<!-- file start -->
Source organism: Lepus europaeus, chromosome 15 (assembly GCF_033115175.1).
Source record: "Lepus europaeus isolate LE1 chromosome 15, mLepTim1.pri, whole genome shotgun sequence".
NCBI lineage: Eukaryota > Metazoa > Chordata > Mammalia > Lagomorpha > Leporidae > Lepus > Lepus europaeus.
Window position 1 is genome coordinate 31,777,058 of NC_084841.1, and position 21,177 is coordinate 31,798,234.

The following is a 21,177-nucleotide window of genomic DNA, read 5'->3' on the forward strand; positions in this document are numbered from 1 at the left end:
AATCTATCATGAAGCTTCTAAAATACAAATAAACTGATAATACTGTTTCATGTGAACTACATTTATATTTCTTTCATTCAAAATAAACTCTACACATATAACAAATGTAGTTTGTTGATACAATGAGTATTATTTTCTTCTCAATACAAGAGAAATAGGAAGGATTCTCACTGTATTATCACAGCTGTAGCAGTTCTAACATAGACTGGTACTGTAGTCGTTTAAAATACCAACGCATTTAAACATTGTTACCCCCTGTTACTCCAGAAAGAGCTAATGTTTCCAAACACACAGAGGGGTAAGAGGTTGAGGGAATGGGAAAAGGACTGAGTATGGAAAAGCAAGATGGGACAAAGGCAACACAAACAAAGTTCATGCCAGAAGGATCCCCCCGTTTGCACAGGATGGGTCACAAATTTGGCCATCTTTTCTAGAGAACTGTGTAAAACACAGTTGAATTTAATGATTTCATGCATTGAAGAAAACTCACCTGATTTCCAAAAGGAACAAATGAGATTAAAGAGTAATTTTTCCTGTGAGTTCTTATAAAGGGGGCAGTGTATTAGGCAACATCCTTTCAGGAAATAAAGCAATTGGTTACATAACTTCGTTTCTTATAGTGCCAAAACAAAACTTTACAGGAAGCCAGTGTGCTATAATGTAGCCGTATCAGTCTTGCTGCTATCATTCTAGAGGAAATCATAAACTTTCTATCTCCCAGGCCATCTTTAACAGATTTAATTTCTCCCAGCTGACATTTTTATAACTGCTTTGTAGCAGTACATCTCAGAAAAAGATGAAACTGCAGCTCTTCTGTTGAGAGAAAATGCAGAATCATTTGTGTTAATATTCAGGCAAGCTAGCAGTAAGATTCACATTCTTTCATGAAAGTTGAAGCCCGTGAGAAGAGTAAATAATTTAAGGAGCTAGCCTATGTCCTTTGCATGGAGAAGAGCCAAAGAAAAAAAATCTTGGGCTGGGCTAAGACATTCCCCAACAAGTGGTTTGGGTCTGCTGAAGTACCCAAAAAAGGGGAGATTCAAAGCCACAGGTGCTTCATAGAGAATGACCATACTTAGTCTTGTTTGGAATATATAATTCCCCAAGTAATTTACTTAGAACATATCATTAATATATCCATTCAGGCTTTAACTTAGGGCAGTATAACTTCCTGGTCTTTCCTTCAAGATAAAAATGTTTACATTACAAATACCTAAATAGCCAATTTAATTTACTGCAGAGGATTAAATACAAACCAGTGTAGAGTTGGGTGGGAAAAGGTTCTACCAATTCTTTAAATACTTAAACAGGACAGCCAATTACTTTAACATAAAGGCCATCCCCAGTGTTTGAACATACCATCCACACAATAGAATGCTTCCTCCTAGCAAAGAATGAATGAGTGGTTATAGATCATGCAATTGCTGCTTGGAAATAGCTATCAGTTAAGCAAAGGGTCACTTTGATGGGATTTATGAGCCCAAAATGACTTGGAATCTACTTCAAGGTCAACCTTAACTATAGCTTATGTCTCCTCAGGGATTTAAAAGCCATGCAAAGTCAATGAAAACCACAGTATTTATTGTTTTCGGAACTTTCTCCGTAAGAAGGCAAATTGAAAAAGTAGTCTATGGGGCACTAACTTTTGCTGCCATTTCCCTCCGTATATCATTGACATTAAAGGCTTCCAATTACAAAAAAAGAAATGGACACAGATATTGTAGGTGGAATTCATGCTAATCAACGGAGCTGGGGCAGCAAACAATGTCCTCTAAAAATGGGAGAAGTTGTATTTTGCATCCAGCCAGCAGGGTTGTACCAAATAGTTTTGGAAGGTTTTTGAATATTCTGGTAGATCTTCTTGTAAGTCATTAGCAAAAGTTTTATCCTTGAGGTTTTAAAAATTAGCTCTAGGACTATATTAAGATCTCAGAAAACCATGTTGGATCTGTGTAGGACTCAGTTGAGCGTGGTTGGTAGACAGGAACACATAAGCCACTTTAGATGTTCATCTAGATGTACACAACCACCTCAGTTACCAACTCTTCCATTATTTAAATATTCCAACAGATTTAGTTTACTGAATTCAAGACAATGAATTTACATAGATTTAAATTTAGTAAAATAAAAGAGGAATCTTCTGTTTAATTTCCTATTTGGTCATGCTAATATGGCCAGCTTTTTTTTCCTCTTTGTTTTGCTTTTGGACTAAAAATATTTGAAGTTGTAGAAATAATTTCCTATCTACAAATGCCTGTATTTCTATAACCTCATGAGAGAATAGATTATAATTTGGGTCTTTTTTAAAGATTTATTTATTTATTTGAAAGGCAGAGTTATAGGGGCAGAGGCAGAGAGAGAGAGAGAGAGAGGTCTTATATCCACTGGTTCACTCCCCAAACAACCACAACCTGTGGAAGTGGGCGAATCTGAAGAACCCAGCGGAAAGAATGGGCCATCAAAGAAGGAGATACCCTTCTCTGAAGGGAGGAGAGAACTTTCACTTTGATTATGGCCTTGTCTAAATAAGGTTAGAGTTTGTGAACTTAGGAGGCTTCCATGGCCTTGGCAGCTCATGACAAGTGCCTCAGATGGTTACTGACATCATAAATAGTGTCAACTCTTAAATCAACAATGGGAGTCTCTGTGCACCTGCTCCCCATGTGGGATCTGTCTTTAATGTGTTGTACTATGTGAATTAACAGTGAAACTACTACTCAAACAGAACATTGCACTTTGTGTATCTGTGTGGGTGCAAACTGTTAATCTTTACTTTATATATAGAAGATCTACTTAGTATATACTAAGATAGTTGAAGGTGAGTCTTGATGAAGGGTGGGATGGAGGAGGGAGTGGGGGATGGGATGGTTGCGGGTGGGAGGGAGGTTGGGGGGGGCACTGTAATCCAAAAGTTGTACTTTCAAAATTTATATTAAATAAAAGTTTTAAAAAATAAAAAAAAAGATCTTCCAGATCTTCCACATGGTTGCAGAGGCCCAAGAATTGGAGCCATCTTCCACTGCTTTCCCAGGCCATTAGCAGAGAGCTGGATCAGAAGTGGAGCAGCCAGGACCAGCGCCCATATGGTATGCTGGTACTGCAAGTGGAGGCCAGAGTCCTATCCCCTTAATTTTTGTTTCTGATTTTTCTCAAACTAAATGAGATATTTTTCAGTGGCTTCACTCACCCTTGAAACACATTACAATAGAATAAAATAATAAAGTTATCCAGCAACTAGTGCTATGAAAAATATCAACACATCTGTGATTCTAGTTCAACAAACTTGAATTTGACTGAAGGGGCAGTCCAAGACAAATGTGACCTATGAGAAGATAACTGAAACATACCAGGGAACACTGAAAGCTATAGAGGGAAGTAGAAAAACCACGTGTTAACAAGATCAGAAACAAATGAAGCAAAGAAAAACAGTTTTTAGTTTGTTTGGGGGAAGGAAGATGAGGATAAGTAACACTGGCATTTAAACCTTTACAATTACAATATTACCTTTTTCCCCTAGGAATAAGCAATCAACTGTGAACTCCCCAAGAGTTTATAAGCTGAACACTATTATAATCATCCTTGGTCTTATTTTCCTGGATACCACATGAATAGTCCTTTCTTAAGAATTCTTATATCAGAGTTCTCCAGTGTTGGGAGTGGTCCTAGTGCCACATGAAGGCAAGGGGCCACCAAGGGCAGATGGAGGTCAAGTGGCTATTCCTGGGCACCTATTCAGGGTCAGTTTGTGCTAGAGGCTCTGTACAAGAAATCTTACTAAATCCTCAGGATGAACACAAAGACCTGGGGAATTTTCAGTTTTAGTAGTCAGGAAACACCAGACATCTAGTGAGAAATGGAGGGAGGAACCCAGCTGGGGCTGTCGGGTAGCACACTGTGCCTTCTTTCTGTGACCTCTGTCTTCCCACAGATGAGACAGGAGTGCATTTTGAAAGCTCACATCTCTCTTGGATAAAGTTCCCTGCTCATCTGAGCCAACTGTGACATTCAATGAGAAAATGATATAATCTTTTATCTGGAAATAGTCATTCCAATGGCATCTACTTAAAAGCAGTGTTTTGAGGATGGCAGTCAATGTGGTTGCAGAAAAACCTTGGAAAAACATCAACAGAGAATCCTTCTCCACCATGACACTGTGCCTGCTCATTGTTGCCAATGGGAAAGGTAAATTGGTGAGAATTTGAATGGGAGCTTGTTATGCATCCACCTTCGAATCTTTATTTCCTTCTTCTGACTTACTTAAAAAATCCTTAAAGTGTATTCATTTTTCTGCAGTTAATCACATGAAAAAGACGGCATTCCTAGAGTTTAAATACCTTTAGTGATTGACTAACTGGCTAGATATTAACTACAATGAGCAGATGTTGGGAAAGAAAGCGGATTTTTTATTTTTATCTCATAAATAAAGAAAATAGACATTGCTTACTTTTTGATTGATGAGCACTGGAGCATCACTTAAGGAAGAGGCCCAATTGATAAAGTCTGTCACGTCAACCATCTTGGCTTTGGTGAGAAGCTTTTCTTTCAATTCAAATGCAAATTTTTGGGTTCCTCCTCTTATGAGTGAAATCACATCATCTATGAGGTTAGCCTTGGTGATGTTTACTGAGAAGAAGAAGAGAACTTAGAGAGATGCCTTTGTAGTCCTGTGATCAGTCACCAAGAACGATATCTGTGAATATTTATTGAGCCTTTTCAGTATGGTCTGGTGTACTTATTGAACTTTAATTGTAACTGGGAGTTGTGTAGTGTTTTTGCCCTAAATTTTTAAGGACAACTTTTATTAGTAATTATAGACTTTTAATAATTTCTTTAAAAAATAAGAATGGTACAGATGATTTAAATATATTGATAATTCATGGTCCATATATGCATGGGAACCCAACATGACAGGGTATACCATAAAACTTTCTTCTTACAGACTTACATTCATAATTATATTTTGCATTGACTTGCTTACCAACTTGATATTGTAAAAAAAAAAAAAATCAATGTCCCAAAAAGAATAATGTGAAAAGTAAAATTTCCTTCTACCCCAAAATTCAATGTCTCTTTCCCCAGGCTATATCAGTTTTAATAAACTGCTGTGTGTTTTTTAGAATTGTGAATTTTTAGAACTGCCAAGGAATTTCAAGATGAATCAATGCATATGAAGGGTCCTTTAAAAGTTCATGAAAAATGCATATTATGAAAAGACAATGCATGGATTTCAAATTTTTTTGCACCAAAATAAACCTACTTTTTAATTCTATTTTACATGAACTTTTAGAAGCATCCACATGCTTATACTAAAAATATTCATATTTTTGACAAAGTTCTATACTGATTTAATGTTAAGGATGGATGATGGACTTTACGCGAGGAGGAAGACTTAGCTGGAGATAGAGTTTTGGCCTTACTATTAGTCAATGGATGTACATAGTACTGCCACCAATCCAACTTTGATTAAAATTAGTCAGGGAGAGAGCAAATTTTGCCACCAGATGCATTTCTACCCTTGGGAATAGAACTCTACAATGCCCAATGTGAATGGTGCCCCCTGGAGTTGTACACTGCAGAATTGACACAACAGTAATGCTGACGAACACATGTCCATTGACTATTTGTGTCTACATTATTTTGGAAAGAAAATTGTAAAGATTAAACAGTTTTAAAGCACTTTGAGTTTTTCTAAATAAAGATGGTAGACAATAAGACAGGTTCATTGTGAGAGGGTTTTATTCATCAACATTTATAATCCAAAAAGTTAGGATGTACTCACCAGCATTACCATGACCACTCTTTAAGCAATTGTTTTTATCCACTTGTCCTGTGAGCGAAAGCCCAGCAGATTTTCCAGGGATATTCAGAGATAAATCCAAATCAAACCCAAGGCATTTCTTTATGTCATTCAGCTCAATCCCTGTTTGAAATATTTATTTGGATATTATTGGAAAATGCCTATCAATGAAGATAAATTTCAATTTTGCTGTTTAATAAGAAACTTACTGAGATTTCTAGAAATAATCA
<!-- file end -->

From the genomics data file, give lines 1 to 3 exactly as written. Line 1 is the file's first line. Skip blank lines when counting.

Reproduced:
Source organism: Lepus europaeus, chromosome 15 (assembly GCF_033115175.1).
Source record: "Lepus europaeus isolate LE1 chromosome 15, mLepTim1.pri, whole genome shotgun sequence".
NCBI lineage: Eukaryota > Metazoa > Chordata > Mammalia > Lagomorpha > Leporidae > Lepus > Lepus europaeus.